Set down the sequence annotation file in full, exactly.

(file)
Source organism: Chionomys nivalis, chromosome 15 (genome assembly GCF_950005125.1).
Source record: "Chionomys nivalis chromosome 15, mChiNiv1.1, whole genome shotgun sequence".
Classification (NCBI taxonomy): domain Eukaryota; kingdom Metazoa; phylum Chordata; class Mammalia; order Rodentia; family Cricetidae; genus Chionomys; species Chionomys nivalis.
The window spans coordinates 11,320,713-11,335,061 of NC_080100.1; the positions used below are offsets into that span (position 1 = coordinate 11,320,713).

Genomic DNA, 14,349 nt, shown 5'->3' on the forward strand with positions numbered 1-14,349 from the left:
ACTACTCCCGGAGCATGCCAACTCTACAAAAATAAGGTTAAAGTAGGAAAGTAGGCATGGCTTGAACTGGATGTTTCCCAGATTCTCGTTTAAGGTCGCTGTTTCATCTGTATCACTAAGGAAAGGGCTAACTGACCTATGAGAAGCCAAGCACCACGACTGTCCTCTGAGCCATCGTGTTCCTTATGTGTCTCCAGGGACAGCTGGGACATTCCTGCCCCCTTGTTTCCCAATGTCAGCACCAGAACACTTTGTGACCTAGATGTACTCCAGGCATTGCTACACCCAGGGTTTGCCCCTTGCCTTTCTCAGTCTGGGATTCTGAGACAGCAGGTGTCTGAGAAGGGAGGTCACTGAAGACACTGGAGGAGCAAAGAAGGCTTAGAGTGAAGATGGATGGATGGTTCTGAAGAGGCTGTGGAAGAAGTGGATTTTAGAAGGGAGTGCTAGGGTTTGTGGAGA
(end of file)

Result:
Source organism: Chionomys nivalis, chromosome 15 (genome assembly GCF_950005125.1).
Source record: "Chionomys nivalis chromosome 15, mChiNiv1.1, whole genome shotgun sequence".
Classification (NCBI taxonomy): domain Eukaryota; kingdom Metazoa; phylum Chordata; class Mammalia; order Rodentia; family Cricetidae; genus Chionomys; species Chionomys nivalis.
The window spans coordinates 11,320,713-11,335,061 of NC_080100.1; the positions used below are offsets into that span (position 1 = coordinate 11,320,713).

Genomic DNA, 14,349 nt, shown 5'->3' on the forward strand with positions numbered 1-14,349 from the left:
ACTACTCCCGGAGCATGCCAACTCTACAAAAATAAGGTTAAAGTAGGAAAGTAGGCATGGCTTGAACTGGATGTTTCCCAGATTCTCGTTTAAGGTCGCTGTTTCATCTGTATCACTAAGGAAAGGGCTAACTGACCTATGAGAAGCCAAGCACCACGACTGTCCTCTGAGCCATCGTGTTCCTTATGTGTCTCCAGGGACAGCTGGGACATTCCTGCCCCCTTGTTTCCCAATGTCAGCACCAGAACACTTTGTGACCTAGATGTACTCCAGGCATTGCTACACCCAGGGTTTGCCCCTTGCCTTTCTCAGTCTGGGATTCTGAGACAGCAGGTGTCTGAGAAGGGAGGTCACTGAAGACACTGGAGGAGCAAAGAAGGCTTAGAGTGAAGATGGATGGATGGTTCTGAAGAGGCTGTGGAAGAAGTGGATTTTAGAAGGGAGTGCTAGGGTTTGTGGAGA